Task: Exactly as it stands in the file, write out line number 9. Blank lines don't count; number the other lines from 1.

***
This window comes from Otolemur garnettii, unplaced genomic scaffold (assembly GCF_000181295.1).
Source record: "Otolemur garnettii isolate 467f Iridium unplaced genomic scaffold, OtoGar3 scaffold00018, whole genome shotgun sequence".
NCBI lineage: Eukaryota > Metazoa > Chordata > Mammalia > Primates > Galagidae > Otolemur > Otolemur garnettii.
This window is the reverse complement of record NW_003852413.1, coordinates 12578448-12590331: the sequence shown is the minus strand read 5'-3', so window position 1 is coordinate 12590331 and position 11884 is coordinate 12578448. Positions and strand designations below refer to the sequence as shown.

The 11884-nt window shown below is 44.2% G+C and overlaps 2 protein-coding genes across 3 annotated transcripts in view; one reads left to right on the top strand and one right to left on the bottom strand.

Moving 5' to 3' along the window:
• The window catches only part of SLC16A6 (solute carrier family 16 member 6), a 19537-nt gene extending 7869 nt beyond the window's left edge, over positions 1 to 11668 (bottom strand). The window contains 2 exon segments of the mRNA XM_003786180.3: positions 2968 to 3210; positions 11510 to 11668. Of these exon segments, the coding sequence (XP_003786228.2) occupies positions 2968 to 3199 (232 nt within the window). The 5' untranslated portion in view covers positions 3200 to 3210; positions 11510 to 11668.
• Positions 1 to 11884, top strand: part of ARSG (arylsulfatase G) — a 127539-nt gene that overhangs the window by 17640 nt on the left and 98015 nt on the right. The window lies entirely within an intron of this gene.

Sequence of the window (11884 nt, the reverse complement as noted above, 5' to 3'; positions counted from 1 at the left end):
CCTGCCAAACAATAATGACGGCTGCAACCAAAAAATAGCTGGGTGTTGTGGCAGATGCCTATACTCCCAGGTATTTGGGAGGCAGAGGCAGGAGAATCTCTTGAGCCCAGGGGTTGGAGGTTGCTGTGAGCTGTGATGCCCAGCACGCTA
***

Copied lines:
Sequence of the window (11884 nt, the reverse complement as noted above, 5' to 3'; positions counted from 1 at the left end):